Body Language Links Certain Behaviors To Genetic Mutations in Mice, Say Researchers
Studying how animals react to predation or food stimuli helps us understand how their brain works, and in turn can help us better understand the human brain. Researchers from Harvard Medical School (HMS) have developed a new method of organizing the body movements of mice into notions of syllables and grammar, which can then be interpreted to better understand how individual genes or neural circuits influence body function.
"If you look into the brain and ask how any individual brain cell fires as an animal generates any given behavior, what you find is the brain is a very noisy place, and so understanding how brain activity leads to action is hard," Sandeep Datta, HMS assistant professor of neurobiology and senior author of the paper, explained in a news release. "We think that by developing this method we can get new insight into how the brain creates behavior, and how that process goes wrong in models of disease. That's going to be a great way to build better and more targeted therapeutics."
Advances in genomic sequencing shed light on gene mutations that are linked to various disorders, researchers say. Therefore, studying how these genetic alterations change patterns of behavior is particularly important. Harvard's new technique is based on machine-learning technology, which they hope will help them better understand how the brain builds patterns of action.
Researchers were interested in studying mice based on previous research involving how sensory cues, such as smell, triggered various reactions. For example, lead author Alexander Wiltschko observed videos of mice reacting to the scent of a fox, from which he deciphered specific movements such as sniffing, freezing, and curling into a ball. It follows then, animals use repeated motifs and researchers wanted to know how many different ones there are, what they look like and how long they last.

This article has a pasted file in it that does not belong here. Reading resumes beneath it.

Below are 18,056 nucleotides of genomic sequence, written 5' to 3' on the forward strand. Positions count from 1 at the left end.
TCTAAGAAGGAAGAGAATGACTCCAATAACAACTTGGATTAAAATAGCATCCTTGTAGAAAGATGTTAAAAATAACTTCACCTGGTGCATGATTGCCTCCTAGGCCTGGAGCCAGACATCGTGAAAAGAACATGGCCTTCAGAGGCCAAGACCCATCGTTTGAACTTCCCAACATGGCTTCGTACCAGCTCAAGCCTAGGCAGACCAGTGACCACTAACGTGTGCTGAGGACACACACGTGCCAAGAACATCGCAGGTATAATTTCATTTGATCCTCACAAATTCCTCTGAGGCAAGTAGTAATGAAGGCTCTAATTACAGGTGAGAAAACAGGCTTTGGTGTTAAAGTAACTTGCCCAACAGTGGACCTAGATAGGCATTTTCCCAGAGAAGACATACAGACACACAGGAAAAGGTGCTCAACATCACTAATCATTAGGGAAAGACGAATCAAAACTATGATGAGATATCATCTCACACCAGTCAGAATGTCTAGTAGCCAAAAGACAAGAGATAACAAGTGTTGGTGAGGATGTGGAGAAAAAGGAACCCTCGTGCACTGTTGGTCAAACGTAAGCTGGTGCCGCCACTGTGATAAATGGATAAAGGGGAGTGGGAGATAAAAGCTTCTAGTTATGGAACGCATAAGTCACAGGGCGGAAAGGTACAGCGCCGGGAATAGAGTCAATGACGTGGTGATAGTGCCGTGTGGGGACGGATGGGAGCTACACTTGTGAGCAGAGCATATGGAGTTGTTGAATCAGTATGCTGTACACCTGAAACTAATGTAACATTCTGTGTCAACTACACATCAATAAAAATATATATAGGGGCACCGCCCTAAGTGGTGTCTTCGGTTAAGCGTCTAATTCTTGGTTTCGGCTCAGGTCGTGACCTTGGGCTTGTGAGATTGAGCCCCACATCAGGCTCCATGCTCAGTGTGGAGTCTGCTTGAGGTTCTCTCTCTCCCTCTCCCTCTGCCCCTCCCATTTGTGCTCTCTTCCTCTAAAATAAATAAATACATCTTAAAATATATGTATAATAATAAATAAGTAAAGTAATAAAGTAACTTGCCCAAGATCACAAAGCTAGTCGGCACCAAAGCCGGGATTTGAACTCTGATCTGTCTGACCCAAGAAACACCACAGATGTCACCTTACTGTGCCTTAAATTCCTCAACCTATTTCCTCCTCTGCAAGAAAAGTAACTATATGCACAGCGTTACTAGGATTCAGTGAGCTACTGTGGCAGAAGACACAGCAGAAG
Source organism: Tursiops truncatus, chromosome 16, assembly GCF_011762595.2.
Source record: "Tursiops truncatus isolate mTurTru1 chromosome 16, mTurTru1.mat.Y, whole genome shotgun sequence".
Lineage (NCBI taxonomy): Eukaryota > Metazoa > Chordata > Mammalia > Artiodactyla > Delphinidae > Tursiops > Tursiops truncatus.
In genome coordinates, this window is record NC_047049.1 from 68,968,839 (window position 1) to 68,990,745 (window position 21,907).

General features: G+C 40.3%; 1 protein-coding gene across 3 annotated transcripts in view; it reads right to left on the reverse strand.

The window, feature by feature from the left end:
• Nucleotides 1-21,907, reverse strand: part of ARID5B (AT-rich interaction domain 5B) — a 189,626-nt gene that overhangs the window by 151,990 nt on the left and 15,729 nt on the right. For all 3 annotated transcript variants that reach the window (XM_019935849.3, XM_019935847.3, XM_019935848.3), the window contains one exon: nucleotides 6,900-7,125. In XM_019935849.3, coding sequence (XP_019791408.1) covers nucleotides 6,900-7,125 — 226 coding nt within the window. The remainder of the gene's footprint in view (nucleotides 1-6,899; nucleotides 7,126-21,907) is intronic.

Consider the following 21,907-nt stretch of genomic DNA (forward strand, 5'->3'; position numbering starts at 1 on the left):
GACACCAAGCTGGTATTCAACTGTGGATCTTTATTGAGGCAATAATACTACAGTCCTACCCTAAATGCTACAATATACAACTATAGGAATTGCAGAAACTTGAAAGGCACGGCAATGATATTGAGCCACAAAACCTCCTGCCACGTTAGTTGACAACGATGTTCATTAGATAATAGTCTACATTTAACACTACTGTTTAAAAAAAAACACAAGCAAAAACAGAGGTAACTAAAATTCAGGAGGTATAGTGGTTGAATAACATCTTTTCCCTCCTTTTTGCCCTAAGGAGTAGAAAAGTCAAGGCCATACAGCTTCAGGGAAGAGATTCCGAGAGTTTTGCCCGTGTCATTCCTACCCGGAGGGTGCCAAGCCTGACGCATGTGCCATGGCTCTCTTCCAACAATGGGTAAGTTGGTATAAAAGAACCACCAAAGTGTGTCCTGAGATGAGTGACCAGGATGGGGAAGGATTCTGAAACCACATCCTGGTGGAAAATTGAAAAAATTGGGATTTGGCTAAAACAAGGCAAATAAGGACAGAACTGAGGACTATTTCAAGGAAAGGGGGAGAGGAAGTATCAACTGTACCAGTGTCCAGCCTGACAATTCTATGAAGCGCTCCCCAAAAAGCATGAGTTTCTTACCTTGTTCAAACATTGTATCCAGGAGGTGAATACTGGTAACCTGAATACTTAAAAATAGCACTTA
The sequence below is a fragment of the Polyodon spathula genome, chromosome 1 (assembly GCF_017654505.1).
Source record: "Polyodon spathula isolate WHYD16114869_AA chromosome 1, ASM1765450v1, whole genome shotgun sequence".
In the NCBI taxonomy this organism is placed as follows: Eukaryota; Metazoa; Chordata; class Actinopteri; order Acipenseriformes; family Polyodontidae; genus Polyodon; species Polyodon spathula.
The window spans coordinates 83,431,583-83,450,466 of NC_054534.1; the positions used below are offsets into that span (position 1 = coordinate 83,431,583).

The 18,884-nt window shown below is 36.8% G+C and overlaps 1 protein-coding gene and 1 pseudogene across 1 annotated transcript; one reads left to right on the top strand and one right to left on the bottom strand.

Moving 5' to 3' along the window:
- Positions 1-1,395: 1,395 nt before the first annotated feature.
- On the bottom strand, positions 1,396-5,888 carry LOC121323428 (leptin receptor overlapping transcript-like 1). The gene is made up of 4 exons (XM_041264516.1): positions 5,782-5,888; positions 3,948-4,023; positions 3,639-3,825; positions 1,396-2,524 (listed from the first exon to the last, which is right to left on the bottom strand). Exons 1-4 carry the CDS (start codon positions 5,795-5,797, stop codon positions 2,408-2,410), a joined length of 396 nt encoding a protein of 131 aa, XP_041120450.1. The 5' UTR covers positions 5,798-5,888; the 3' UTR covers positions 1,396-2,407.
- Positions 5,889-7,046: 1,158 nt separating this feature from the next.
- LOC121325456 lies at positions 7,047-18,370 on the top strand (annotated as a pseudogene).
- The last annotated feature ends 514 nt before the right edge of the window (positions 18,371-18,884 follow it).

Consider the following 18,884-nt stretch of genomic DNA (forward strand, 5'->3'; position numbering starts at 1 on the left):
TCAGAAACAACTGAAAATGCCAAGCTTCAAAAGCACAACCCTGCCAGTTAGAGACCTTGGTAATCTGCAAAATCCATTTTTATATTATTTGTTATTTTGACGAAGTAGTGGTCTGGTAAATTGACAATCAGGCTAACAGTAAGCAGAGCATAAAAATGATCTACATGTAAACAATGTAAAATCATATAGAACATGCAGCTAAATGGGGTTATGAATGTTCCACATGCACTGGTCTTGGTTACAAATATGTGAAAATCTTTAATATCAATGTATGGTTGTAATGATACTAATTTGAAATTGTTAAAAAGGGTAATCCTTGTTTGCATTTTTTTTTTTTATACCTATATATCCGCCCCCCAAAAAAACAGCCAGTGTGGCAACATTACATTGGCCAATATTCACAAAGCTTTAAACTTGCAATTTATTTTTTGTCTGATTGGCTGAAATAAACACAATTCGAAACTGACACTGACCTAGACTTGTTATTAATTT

"When you have a mouse behaving in a particular way, you want to turn that behavior into some numbers that you can analyze," Wiltschko said.
But how do you do this?
Using their new method, researchers created a 3D model of a mouse's body as it was moving, which revealed how various poses and transitions were interrelated. From there, researchers organized changes in the mouse's posture into short, distinct sequences that they found reoccurred across many contexts.
Next, researchers tested their model in mice genetically engineered with two copies of a mutation that made them waddle – a striking, but subtle abnormal behavior. While the differences between these genetically modified mice and normal ones could not be seen by scientists directly, the new model picked up on the behavioral syllables. This means that researchers can pinpoint the behavioral effects of genetic mutations.
"The old way of characterizing and classifying behavior depends on what humans think behavior is," Datta said in the university's release. "Our new way of characterizing and classifying behavior depends on the underlying structure hidden in the behavioral data itself. We've shown it's possible to objectively count the behaviors, to understand how they flow over each other over time, and to use that kind of framework to really get a deep understanding without any human bias for the underlying structure of actions."
Their findings were recently published in the journal Neuron.
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